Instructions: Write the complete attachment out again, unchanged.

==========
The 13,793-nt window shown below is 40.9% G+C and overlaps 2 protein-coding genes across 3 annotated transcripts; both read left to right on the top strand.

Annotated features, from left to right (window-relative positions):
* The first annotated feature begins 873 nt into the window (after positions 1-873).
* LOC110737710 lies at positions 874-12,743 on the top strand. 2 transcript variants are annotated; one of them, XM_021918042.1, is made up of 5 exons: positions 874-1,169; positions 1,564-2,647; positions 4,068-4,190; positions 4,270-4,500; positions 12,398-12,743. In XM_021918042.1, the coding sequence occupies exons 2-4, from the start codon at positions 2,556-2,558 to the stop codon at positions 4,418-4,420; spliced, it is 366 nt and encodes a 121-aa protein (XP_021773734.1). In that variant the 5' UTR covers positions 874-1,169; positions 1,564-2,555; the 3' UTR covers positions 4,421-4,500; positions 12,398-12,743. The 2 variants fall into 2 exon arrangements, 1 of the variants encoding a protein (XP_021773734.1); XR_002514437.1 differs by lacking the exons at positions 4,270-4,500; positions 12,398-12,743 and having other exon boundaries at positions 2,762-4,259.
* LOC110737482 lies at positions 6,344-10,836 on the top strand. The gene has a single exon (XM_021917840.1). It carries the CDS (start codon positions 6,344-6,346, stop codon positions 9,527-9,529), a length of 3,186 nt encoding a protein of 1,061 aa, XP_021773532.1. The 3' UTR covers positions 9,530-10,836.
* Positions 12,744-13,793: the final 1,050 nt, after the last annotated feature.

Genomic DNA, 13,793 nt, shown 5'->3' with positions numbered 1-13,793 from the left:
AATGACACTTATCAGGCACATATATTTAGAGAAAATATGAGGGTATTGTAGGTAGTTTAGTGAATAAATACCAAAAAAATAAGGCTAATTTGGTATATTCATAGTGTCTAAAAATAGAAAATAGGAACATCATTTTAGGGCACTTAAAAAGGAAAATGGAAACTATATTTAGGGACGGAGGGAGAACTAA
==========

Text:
The 13,793-nt window shown below is 40.9% G+C and overlaps 2 protein-coding genes across 3 annotated transcripts; both read left to right on the top strand.

Annotated features, from left to right (window-relative positions):
* The first annotated feature begins 873 nt into the window (after positions 1-873).
* LOC110737710 lies at positions 874-12,743 on the top strand. 2 transcript variants are annotated; one of them, XM_021918042.1, is made up of 5 exons: positions 874-1,169; positions 1,564-2,647; positions 4,068-4,190; positions 4,270-4,500; positions 12,398-12,743. In XM_021918042.1, the coding sequence occupies exons 2-4, from the start codon at positions 2,556-2,558 to the stop codon at positions 4,418-4,420; spliced, it is 366 nt and encodes a 121-aa protein (XP_021773734.1). In that variant the 5' UTR covers positions 874-1,169; positions 1,564-2,555; the 3' UTR covers positions 4,421-4,500; positions 12,398-12,743. The 2 variants fall into 2 exon arrangements, 1 of the variants encoding a protein (XP_021773734.1); XR_002514437.1 differs by lacking the exons at positions 4,270-4,500; positions 12,398-12,743 and having other exon boundaries at positions 2,762-4,259.
* LOC110737482 lies at positions 6,344-10,836 on the top strand. The gene has a single exon (XM_021917840.1). It carries the CDS (start codon positions 6,344-6,346, stop codon positions 9,527-9,529), a length of 3,186 nt encoding a protein of 1,061 aa, XP_021773532.1. The 3' UTR covers positions 9,530-10,836.
* Positions 12,744-13,793: the final 1,050 nt, after the last annotated feature.

Genomic DNA, 13,793 nt, shown 5'->3' with positions numbered 1-13,793 from the left:
AATGACACTTATCAGGCACATATATTTAGAGAAAATATGAGGGTATTGTAGGTAGTTTAGTGAATAAATACCAAAAAAATAAGGCTAATTTGGTATATTCATAGTGTCTAAAAATAGAAAATAGGAACATCATTTTAGGGCACTTAAAAAGGAAAATGGAAACTATATTTAGGGACGGAGGGAGAACTAA